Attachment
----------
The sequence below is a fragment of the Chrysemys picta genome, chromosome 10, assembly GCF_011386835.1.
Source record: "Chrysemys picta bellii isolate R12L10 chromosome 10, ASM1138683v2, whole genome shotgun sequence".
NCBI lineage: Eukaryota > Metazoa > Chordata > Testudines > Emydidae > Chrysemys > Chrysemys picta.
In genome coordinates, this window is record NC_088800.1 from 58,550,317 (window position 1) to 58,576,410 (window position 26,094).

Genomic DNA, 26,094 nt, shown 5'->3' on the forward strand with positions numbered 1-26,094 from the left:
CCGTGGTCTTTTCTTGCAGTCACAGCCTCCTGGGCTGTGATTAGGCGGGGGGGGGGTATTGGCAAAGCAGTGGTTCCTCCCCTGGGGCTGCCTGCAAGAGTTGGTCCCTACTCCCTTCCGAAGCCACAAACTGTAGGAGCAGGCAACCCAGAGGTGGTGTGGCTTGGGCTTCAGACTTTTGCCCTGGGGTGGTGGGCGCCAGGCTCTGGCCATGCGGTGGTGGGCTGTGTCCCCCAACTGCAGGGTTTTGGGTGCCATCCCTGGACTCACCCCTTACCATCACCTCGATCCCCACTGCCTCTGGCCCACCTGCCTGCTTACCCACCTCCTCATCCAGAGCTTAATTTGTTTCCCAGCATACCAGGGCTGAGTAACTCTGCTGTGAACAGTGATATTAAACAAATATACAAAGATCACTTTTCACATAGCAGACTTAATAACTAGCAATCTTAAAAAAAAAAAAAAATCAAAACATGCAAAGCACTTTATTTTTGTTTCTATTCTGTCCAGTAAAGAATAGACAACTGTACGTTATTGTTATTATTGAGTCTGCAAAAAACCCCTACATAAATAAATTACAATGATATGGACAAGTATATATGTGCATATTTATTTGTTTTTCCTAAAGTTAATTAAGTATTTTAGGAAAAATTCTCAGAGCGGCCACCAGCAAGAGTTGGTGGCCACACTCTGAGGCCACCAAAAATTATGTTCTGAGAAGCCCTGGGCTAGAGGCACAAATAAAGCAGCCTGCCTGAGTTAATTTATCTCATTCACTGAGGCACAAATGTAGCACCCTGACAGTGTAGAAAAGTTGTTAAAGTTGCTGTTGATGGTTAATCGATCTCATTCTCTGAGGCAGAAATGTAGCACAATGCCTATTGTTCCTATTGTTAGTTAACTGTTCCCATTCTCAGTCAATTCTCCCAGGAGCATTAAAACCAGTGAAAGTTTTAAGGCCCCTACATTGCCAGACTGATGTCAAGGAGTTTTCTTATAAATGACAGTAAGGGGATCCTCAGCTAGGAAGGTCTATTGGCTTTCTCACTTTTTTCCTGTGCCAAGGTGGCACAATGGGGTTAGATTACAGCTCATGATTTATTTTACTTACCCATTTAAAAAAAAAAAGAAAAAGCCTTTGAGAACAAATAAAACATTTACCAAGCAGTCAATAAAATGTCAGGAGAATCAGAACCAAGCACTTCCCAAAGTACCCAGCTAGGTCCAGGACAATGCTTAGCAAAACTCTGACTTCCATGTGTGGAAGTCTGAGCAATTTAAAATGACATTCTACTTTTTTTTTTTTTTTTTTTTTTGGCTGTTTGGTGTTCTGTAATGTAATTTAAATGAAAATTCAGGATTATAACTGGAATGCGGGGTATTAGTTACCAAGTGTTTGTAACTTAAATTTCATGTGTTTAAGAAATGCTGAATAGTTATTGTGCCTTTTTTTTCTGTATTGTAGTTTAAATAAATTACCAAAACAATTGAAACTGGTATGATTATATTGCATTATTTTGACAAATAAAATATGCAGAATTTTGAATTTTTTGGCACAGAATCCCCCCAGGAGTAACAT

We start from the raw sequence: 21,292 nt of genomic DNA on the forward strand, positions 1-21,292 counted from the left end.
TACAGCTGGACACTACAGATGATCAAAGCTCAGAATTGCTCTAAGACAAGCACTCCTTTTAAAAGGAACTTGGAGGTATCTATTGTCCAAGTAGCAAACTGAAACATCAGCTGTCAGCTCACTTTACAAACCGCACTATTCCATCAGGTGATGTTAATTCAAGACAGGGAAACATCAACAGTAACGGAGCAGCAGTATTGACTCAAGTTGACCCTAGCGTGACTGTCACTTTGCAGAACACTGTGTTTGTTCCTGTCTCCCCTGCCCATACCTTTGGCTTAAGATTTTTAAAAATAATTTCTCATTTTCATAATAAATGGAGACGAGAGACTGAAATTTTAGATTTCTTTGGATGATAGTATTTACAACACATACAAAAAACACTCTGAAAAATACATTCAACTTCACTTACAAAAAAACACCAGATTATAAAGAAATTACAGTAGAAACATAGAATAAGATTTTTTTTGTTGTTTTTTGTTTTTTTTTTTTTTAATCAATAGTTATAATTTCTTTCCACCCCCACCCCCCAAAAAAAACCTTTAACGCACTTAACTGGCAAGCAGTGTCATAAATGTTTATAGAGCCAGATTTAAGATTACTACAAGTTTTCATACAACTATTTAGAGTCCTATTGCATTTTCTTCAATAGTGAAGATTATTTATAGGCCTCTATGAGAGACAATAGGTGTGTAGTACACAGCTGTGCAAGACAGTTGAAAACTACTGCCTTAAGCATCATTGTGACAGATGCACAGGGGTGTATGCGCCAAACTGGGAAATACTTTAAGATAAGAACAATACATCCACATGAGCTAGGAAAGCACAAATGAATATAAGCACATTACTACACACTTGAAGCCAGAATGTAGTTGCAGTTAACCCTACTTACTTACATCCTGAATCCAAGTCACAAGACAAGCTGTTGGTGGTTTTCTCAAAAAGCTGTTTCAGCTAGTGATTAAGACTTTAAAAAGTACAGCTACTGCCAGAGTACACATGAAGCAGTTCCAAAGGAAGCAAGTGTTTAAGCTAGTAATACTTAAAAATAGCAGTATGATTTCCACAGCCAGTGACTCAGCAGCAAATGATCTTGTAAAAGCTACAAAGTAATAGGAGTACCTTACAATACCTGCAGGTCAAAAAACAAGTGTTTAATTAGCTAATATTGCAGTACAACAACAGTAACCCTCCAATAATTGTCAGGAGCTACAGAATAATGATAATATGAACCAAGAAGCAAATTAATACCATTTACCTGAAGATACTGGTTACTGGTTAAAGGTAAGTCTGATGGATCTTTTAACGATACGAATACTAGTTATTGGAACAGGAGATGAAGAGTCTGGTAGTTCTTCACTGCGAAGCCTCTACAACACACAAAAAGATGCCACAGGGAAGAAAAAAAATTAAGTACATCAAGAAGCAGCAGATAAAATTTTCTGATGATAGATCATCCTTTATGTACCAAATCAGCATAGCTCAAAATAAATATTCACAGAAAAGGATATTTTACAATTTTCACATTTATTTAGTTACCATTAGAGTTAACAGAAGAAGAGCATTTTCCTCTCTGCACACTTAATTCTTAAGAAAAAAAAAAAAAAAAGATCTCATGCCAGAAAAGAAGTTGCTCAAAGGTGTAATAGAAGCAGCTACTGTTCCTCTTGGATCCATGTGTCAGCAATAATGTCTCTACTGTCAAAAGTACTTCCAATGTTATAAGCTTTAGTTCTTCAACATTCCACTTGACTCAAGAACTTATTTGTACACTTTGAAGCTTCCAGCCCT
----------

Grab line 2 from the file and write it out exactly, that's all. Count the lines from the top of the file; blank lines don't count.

Source record: "Chrysemys picta bellii isolate R12L10 chromosome 10, ASM1138683v2, whole genome shotgun sequence".